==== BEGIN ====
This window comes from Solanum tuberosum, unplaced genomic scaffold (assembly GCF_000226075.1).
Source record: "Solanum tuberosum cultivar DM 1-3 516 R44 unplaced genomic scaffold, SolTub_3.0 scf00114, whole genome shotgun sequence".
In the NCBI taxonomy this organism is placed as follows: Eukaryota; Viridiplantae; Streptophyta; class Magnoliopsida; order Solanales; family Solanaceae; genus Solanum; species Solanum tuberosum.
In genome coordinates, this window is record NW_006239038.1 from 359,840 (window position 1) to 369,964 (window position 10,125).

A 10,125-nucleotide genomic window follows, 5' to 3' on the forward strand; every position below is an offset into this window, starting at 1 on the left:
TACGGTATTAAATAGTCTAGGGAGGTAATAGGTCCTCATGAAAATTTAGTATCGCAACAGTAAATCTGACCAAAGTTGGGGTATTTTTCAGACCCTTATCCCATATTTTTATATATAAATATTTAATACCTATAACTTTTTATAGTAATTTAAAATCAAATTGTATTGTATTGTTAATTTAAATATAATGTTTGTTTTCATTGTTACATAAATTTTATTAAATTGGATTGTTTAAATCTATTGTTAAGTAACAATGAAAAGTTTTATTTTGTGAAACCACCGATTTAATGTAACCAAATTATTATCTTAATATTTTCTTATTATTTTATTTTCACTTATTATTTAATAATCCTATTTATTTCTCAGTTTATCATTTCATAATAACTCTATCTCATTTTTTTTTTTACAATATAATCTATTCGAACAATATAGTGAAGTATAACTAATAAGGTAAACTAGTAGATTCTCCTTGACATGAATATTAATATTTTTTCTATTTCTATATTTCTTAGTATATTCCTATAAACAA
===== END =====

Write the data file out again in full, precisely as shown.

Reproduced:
This window comes from Solanum tuberosum, unplaced genomic scaffold (assembly GCF_000226075.1).
Source record: "Solanum tuberosum cultivar DM 1-3 516 R44 unplaced genomic scaffold, SolTub_3.0 scf00114, whole genome shotgun sequence".
In the NCBI taxonomy this organism is placed as follows: Eukaryota; Viridiplantae; Streptophyta; class Magnoliopsida; order Solanales; family Solanaceae; genus Solanum; species Solanum tuberosum.
In genome coordinates, this window is record NW_006239038.1 from 359,840 (window position 1) to 369,964 (window position 10,125).

A 10,125-nucleotide genomic window follows, 5' to 3' on the forward strand; every position below is an offset into this window, starting at 1 on the left:
TACGGTATTAAATAGTCTAGGGAGGTAATAGGTCCTCATGAAAATTTAGTATCGCAACAGTAAATCTGACCAAAGTTGGGGTATTTTTCAGACCCTTATCCCATATTTTTATATATAAATATTTAATACCTATAACTTTTTATAGTAATTTAAAATCAAATTGTATTGTATTGTTAATTTAAATATAATGTTTGTTTTCATTGTTACATAAATTTTATTAAATTGGATTGTTTAAATCTATTGTTAAGTAACAATGAAAAGTTTTATTTTGTGAAACCACCGATTTAATGTAACCAAATTATTATCTTAATATTTTCTTATTATTTTATTTTCACTTATTATTTAATAATCCTATTTATTTCTCAGTTTATCATTTCATAATAACTCTATCTCATTTTTTTTTTTACAATATAATCTATTCGAACAATATAGTGAAGTATAACTAATAAGGTAAACTAGTAGATTCTCCTTGACATGAATATTAATATTTTTTCTATTTCTATATTTCTTAGTATATTCCTATAAACAA